8. Clothes dryers in EVERY home (Ahhh... now these are Mommy's favorite. Do I even have to tell you to be thankful for your dryers? And did you know it is a MIRACLE to put something dirty in to wash and be able to wear it less than 2 hours later?! Even hubby is enjoying the miracle of clothes dryers.... I know because he has been very willing to help me with laundry these days!)And, have you ever had your kids see a dryer sheet and ask, "What is that?" Oh, I have! 9. Car-transporting trailer trucks

There are many, many more items on my list, but I will divide this post into parts and add more later. Hope I made you laugh (and, yes, at our expense! I seriously don't mind!)


  1. What fun to watch them discover these new things! So glad that you get to enjoy a clothes dryer for awhile. I can't wait to hear more.

  2. Haha! Too cute! I remember counter-culture shock when I went home last year. I couldn't believe the size of the ovens! I asked my grandmother if she had ordered a special size oven, then asked in shock (when she said no) if it was a normal, everyone has one oven. hehe. Also, the toothpaste isle took me forever.

  3. I can relate to what you are saying so well. I remember my neices being afraid of a vacuum during a visit to the states since they have NO need of one in Cambodia. They had never even seen one. Our kids have many things that are new and interesting to them when we are on furlough. Just like when someone visits a mission field and sees all kinds of unusual sights, yet those unfamiliar things have become "normal" for the missionary.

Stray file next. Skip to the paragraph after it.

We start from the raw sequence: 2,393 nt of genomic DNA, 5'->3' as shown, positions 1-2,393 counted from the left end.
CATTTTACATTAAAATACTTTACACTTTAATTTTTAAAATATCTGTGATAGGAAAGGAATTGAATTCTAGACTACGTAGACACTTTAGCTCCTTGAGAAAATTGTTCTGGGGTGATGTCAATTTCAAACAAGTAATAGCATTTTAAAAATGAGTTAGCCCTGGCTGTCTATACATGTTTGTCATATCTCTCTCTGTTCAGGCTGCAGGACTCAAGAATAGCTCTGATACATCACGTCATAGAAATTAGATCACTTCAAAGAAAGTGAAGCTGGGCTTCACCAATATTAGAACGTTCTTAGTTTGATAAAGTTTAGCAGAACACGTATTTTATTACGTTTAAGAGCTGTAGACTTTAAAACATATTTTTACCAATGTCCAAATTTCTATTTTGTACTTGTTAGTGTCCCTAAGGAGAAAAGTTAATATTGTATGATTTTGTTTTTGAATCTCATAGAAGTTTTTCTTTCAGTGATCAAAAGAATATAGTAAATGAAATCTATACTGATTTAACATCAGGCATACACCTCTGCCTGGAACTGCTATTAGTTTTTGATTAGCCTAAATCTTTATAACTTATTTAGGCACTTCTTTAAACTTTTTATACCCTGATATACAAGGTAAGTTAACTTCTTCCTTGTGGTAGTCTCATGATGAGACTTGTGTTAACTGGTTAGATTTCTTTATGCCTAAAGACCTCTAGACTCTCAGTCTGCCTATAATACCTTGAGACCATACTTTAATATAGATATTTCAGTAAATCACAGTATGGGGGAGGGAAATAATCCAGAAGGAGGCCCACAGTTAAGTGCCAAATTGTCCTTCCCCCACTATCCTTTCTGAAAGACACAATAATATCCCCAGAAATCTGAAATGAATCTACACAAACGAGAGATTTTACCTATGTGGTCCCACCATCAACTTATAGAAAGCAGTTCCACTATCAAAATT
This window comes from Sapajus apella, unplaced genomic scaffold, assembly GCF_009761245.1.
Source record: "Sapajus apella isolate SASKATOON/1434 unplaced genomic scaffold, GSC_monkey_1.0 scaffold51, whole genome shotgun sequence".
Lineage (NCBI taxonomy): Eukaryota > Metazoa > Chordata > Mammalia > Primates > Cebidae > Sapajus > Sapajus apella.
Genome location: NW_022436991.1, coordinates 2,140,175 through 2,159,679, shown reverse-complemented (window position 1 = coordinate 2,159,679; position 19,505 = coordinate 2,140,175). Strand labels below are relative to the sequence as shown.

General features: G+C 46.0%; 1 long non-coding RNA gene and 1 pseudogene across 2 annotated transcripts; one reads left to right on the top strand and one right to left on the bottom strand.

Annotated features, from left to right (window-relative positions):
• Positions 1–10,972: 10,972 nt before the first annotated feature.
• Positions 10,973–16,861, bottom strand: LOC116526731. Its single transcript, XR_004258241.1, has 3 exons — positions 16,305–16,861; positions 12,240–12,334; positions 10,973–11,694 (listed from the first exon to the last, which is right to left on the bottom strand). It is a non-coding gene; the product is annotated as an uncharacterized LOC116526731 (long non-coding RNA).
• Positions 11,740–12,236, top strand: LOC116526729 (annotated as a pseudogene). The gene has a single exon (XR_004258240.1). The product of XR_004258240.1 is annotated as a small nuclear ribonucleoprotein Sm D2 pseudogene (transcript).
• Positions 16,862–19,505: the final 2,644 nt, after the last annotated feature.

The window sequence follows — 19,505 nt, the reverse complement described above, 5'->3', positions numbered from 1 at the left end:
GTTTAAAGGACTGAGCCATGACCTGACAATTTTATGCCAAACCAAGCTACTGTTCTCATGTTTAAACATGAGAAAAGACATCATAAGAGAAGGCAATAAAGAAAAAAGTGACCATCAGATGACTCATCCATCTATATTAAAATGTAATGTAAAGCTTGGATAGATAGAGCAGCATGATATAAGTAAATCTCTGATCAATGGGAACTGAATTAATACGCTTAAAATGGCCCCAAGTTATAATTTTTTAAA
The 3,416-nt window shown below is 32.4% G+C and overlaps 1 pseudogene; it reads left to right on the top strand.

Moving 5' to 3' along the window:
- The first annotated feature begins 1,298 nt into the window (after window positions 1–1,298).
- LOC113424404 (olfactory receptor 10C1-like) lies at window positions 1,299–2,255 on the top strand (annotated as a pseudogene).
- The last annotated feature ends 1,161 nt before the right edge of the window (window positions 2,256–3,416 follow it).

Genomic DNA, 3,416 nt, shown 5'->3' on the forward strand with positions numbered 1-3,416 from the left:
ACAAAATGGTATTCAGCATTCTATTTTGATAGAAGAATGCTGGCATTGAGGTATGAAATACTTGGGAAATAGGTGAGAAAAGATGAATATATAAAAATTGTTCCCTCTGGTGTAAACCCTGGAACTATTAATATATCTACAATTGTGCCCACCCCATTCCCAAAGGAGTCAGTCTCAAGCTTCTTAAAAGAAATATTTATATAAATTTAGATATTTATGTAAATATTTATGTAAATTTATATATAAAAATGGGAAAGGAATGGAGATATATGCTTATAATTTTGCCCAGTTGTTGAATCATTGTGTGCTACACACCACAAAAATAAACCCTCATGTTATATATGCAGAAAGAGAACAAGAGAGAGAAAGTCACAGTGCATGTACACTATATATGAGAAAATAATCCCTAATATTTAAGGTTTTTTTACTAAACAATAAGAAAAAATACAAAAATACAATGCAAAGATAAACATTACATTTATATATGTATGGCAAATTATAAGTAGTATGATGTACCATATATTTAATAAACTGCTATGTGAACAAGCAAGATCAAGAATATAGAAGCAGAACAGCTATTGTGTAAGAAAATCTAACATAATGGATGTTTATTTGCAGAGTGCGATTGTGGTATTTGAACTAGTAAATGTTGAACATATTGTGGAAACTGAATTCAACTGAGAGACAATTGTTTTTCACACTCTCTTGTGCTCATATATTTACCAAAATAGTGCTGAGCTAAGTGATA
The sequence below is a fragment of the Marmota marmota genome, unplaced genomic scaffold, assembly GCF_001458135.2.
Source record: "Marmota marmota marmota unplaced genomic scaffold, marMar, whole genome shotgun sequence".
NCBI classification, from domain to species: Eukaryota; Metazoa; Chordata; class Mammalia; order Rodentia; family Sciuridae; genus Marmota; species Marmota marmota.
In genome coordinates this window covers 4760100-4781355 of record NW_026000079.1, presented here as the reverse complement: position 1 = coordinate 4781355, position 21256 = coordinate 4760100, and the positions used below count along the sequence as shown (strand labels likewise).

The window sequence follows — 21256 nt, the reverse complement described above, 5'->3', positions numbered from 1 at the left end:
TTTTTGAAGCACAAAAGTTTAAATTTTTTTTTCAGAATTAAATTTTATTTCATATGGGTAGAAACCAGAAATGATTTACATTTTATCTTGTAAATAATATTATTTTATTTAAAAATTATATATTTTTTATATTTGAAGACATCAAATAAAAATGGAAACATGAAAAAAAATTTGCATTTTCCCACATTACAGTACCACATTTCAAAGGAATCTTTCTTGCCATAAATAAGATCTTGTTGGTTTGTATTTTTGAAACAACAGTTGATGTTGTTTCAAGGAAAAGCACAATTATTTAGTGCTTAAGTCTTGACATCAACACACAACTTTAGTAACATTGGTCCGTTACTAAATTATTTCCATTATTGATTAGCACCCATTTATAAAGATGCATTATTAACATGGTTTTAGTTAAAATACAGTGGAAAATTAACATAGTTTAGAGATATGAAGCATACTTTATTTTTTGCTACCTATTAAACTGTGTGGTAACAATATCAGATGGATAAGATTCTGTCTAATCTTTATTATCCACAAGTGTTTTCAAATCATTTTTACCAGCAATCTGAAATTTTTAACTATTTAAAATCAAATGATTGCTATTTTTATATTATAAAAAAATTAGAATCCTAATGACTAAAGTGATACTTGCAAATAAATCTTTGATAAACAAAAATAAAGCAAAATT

I would say that when my kids saw a dryer during our first furlough, that was one of the funniest things and one that will stick in my mind. Now we have a dryer and I can honestly say that I am thankful for it almost everytime I use it.

    It's great that you are writing all these things down. I have a feeling that next time we are in the states we will all go through some culture shock - especially our kids.

    Enjoy using a dryer, have "free" extras when you eat out (including drink refills, having beautiful sidewalks, clean - automatic restrooms,....

    p.s. driving was a culture shock for my husband after being in Russia =)

  4. Haha, just tell them not to get used to all of that. :-)

  5. How darling! Let's wait and see what culture shock they will "suffer" in Mexico. Can't wati!!!


  6. I will have to remember to keep a list when our kids arrive in the land of their citizenship. Five of our children were born here, so they really don't know anything else. Children are great reminders of how blessed we truly are!